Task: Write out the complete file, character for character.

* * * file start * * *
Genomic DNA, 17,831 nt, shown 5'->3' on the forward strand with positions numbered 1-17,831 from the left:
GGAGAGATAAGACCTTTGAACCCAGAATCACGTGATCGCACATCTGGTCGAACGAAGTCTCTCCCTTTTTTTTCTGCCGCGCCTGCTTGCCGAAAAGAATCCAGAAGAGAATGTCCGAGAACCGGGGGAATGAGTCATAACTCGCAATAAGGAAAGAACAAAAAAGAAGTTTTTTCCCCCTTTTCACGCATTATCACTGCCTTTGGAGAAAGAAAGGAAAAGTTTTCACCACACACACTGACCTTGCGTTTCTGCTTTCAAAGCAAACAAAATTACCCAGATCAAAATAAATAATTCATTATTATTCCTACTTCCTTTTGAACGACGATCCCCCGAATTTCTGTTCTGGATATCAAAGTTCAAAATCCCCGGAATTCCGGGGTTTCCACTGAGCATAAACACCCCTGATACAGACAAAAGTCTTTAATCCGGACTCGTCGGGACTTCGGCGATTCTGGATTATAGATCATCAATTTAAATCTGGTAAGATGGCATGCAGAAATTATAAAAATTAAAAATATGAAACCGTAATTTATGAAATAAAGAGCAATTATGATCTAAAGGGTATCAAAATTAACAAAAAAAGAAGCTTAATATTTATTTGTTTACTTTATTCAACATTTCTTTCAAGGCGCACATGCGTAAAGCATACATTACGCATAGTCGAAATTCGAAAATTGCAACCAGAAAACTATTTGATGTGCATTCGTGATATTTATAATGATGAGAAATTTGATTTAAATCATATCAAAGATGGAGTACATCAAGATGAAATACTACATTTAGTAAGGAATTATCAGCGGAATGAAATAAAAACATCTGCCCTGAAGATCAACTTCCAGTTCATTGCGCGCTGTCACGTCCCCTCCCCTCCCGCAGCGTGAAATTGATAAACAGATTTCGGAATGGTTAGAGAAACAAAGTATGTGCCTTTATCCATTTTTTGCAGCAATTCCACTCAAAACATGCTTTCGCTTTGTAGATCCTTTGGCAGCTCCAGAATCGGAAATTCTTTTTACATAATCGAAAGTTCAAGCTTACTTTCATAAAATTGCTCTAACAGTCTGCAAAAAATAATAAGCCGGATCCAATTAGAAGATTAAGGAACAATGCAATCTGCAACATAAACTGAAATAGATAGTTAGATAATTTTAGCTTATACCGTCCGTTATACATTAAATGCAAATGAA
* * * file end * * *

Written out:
Genomic DNA, 17,831 nt, shown 5'->3' on the forward strand with positions numbered 1-17,831 from the left:
GGAGAGATAAGACCTTTGAACCCAGAATCACGTGATCGCACATCTGGTCGAACGAAGTCTCTCCCTTTTTTTTCTGCCGCGCCTGCTTGCCGAAAAGAATCCAGAAGAGAATGTCCGAGAACCGGGGGAATGAGTCATAACTCGCAATAAGGAAAGAACAAAAAAGAAGTTTTTTCCCCCTTTTCACGCATTATCACTGCCTTTGGAGAAAGAAAGGAAAAGTTTTCACCACACACACTGACCTTGCGTTTCTGCTTTCAAAGCAAACAAAATTACCCAGATCAAAATAAATAATTCATTATTATTCCTACTTCCTTTTGAACGACGATCCCCCGAATTTCTGTTCTGGATATCAAAGTTCAAAATCCCCGGAATTCCGGGGTTTCCACTGAGCATAAACACCCCTGATACAGACAAAAGTCTTTAATCCGGACTCGTCGGGACTTCGGCGATTCTGGATTATAGATCATCAATTTAAATCTGGTAAGATGGCATGCAGAAATTATAAAAATTAAAAATATGAAACCGTAATTTATGAAATAAAGAGCAATTATGATCTAAAGGGTATCAAAATTAACAAAAAAAGAAGCTTAATATTTATTTGTTTACTTTATTCAACATTTCTTTCAAGGCGCACATGCGTAAAGCATACATTACGCATAGTCGAAATTCGAAAATTGCAACCAGAAAACTATTTGATGTGCATTCGTGATATTTATAATGATGAGAAATTTGATTTAAATCATATCAAAGATGGAGTACATCAAGATGAAATACTACATTTAGTAAGGAATTATCAGCGGAATGAAATAAAAACATCTGCCCTGAAGATCAACTTCCAGTTCATTGCGCGCTGTCACGTCCCCTCCCCTCCCGCAGCGTGAAATTGATAAACAGATTTCGGAATGGTTAGAGAAACAAAGTATGTGCCTTTATCCATTTTTTGCAGCAATTCCACTCAAAACATGCTTTCGCTTTGTAGATCCTTTGGCAGCTCCAGAATCGGAAATTCTTTTTACATAATCGAAAGTTCAAGCTTACTTTCATAAAATTGCTCTAACAGTCTGCAAAAAATAATAAGCCGGATCCAATTAGAAGATTAAGGAACAATGCAATCTGCAACATAAACTGAAATAGATAGTTAGATAATTTTAGCTTATACCGTCCGTTATACATTAAATGCAAATGAA